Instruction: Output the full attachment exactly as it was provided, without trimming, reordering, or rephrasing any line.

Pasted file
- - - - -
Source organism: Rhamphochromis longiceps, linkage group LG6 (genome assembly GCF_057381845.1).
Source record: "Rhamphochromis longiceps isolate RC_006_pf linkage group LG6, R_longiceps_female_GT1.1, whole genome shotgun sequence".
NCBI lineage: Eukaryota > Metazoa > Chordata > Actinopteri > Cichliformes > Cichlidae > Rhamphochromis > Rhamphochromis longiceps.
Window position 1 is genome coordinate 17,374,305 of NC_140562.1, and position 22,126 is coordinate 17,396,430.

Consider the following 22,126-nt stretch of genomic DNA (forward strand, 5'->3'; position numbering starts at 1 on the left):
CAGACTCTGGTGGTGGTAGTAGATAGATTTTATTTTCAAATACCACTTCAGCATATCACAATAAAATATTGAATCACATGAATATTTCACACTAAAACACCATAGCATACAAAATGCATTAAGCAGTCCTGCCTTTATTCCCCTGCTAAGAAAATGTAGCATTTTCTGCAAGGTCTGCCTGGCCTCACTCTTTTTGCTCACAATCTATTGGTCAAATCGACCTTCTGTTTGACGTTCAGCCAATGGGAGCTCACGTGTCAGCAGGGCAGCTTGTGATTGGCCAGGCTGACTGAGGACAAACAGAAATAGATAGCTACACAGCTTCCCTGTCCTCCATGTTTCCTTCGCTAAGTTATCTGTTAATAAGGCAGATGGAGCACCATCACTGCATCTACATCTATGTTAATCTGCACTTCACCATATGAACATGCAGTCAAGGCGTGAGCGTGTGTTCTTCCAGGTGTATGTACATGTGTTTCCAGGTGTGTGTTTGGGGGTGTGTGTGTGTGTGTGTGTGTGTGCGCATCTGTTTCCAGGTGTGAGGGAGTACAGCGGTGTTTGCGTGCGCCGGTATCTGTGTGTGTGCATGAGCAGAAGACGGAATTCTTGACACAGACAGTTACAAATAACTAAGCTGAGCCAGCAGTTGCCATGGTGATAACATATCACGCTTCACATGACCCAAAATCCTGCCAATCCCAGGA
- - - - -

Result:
Source organism: Rhamphochromis longiceps, linkage group LG6 (genome assembly GCF_057381845.1).
Source record: "Rhamphochromis longiceps isolate RC_006_pf linkage group LG6, R_longiceps_female_GT1.1, whole genome shotgun sequence".
NCBI lineage: Eukaryota > Metazoa > Chordata > Actinopteri > Cichliformes > Cichlidae > Rhamphochromis > Rhamphochromis longiceps.
Window position 1 is genome coordinate 17,374,305 of NC_140562.1, and position 22,126 is coordinate 17,396,430.

Consider the following 22,126-nt stretch of genomic DNA (forward strand, 5'->3'; position numbering starts at 1 on the left):
CAGACTCTGGTGGTGGTAGTAGATAGATTTTATTTTCAAATACCACTTCAGCATATCACAATAAAATATTGAATCACATGAATATTTCACACTAAAACACCATAGCATACAAAATGCATTAAGCAGTCCTGCCTTTATTCCCCTGCTAAGAAAATGTAGCATTTTCTGCAAGGTCTGCCTGGCCTCACTCTTTTTGCTCACAATCTATTGGTCAAATCGACCTTCTGTTTGACGTTCAGCCAATGGGAGCTCACGTGTCAGCAGGGCAGCTTGTGATTGGCCAGGCTGACTGAGGACAAACAGAAATAGATAGCTACACAGCTTCCCTGTCCTCCATGTTTCCTTCGCTAAGTTATCTGTTAATAAGGCAGATGGAGCACCATCACTGCATCTACATCTATGTTAATCTGCACTTCACCATATGAACATGCAGTCAAGGCGTGAGCGTGTGTTCTTCCAGGTGTATGTACATGTGTTTCCAGGTGTGTGTTTGGGGGTGTGTGTGTGTGTGTGTGTGTGTGCGCATCTGTTTCCAGGTGTGAGGGAGTACAGCGGTGTTTGCGTGCGCCGGTATCTGTGTGTGTGCATGAGCAGAAGACGGAATTCTTGACACAGACAGTTACAAATAACTAAGCTGAGCCAGCAGTTGCCATGGTGATAACATATCACGCTTCACATGACCCAAAATCCTGCCAATCCCAGGA